The Importance of Antiretroviral Agents

by Michael_Koger

Current management of human immunodeficiency virus infection requires antiretroviral therapy at some point in the patient's care.

The use of drugs to treat human immunodeficiency virus (HIV) infection has been in progress for three decades [1]. Scientists have tried a variety of approaches, and experts today have reached several conclusions. Without question, they believe that every patient with this disease will require these agents at some point in the course of the illness. Moreover, therapy must continue for the lifetime [2].

Progression of Disease

Antiretroviral therapy slows the progression of HIV, and it somewhat protects the patient from development of AIDS [1, 2].  As this chronic medical condition gradually damages the human immune system over many years, these drugs will lessen the severity of that process.  Though recommendations have been to initiate these agents when the CD4 cell count falls to 350 per cubic millimeter, that decision depends on many factors [1, 2]. 

Indications for Antiretroviral Drugs

Patients with kidney problems in the presence of this disease, or HIV-associated nephropathy (HIVAN), require therapy regardless of the CD4 cell count [2].  Those who have symptoms from the infection also need to begin treatment irrespective of the CD4 cell count.  Additionally, those who have opportunistic infections or other evidence of AIDS must take medication in order to afford the best prognosis [1.2]. 

It is also true that those who acquire viral hepatitis, whether type B or C, may necessitate antiretroviral therapy whenever HIV infection is also present.  These cases of hepatitis with HIV coinfection may occur because both diseases can transmit through shared needles for injection drug use.  Furthermore, hepatitis B and HIV transmit through sex.  Essentially, some antiretroviral agents will treat both diseases [2]. 

Some clinicians have long believed that early initiation of therapy prevents consequences of HIV in a better fashion than the use of 350 per cubic millimeter as the decision point.  They maintain this position despite side effects which some of the drugs may have in certain patients [2].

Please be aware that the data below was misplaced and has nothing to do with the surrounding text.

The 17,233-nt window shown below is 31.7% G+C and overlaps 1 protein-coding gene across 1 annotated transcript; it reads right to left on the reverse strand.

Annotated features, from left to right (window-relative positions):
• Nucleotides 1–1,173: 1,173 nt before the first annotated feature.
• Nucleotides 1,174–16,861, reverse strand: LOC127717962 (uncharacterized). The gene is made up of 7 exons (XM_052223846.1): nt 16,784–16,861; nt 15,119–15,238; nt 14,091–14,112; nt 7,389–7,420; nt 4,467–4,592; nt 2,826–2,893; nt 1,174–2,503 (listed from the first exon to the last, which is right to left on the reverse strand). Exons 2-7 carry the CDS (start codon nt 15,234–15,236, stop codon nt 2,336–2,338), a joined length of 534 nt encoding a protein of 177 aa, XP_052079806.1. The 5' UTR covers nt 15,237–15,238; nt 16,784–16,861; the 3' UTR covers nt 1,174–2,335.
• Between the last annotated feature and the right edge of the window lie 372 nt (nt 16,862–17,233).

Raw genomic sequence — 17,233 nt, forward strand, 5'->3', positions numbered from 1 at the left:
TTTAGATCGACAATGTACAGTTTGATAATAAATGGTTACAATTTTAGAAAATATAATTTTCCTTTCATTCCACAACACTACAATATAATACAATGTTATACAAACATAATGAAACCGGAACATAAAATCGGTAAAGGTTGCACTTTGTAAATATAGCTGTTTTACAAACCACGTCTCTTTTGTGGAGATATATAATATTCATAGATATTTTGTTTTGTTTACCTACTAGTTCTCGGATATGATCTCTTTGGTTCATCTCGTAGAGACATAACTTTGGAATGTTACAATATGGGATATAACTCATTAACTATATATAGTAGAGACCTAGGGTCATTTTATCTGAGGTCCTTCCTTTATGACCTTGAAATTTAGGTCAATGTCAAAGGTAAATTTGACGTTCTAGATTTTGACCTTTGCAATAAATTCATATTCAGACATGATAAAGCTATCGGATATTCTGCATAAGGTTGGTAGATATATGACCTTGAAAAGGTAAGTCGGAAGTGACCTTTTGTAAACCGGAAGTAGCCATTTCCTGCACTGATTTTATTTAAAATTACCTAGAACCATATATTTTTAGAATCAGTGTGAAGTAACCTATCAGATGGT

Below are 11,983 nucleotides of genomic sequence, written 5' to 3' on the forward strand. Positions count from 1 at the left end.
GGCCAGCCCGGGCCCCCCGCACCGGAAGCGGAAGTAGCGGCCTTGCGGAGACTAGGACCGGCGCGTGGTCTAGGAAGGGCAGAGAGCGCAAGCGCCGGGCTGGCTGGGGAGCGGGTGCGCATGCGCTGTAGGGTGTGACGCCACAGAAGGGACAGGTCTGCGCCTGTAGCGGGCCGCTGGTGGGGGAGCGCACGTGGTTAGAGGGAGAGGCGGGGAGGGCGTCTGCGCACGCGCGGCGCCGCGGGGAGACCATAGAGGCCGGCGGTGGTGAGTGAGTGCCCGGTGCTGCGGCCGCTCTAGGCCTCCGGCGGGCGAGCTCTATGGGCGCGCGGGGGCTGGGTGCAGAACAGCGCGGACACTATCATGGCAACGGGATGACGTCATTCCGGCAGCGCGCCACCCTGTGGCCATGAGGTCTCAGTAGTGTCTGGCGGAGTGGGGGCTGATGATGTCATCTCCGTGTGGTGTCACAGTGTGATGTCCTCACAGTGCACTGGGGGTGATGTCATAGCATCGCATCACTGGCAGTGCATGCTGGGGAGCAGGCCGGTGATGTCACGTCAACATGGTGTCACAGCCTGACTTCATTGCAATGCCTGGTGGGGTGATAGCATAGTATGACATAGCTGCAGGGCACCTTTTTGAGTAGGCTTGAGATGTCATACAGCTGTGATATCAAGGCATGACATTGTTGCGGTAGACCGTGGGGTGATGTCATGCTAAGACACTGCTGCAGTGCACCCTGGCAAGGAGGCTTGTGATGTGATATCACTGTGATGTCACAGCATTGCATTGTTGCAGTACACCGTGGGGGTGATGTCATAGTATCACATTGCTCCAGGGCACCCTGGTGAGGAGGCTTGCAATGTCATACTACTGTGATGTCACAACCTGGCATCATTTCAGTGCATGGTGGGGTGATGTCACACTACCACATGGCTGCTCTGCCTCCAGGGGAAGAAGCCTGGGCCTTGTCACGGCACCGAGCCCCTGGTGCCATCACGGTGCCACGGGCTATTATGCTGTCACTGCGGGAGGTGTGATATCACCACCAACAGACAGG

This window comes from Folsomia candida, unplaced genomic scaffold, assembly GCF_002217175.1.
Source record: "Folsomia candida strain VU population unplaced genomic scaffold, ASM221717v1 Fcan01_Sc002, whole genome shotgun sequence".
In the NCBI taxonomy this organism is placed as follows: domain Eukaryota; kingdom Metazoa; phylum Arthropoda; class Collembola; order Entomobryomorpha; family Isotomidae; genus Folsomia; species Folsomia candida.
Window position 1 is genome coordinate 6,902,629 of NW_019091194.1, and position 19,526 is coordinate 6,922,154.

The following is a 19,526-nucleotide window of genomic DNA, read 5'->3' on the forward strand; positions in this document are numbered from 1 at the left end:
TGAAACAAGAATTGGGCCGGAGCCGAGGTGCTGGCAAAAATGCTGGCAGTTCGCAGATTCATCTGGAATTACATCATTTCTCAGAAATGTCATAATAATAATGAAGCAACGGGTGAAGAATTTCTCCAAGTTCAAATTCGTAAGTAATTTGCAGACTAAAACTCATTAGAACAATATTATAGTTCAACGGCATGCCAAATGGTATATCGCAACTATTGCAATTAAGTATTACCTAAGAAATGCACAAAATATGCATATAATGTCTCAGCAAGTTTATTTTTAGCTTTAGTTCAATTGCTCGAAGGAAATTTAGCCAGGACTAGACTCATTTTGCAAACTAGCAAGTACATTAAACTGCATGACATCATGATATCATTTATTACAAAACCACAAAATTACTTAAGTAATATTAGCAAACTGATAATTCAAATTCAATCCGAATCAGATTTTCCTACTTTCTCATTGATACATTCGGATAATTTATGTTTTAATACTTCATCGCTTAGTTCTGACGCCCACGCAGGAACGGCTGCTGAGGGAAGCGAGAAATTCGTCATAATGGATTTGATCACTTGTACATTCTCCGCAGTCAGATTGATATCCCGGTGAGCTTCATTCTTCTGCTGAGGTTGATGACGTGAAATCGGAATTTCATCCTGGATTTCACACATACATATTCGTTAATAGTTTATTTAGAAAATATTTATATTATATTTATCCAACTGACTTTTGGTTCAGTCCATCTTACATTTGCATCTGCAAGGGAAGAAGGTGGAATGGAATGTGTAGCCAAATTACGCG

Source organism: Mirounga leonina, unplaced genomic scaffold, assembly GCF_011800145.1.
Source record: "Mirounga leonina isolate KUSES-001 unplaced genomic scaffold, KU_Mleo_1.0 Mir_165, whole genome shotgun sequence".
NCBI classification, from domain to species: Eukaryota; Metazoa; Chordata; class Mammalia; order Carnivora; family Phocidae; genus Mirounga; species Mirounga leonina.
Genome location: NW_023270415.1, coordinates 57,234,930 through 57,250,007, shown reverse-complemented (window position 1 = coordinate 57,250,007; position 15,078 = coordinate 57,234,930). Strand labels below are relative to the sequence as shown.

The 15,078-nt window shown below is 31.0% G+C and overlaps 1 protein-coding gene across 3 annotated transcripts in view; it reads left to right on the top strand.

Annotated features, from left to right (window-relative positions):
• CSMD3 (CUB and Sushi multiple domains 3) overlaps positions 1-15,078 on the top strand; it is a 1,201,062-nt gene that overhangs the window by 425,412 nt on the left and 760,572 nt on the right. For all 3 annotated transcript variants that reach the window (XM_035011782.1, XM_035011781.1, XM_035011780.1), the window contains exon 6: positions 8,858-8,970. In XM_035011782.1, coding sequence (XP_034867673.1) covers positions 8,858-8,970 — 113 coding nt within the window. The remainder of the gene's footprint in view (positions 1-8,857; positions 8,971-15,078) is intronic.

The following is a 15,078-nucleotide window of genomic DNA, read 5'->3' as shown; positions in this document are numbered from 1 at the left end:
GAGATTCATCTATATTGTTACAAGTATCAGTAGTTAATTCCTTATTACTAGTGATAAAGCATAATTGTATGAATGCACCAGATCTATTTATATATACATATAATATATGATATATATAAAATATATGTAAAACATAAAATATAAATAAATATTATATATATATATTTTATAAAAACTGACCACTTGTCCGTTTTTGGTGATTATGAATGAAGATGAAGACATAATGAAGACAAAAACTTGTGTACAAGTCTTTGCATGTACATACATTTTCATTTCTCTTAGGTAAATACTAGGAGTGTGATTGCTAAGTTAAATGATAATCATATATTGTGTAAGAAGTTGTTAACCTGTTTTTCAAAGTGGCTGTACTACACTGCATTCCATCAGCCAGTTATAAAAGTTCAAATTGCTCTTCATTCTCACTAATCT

Additional Benefits of these Agents

Noncompliance with antiretroviral medication may lead to viral resistance, and the patient's viral load in the bloodstream may rise to excessive levels.  Good control over the HIV RNA level lowers the risk that the disease will transmit to HIV-negative partners.  These agents have also dramatically reduced the occurrence of mother-to-child transmission of HIV during pregnancy, labor, or delivery [1.2].


Neither a cure nor satisfactory vaccine is available today.  However, progress with antiretroviral drug research has been enormous since the epidemic began 30 years ago, and scientists expect that patients with HIV can live for 30 to 40 years when they take these drugs [2]. 



1.  Centers for Disease Control.  (2012).  Act Against AIDS.  Retrieved April 15, 2013.

2.  U.S. Department of Health and Human Services.  (2011).  HIV/AIDS.  Retrieved April 15, 2013.

3.  The photograph is a thin-section transmission electron micrograph of several human immunodeficiency virus particles.  Reprinted with permission from Centers for Disease Control/Dr. A. Harrison/Dr. P. Feorino.


The information contained in this article is for educational purposes only and should not be used for diagnosis or to guide treatment without the opinion of a health professional. Any reader who is concerned about his or her health should contact their physician for advice.

Updated: 04/30/2013, Michael_Koger
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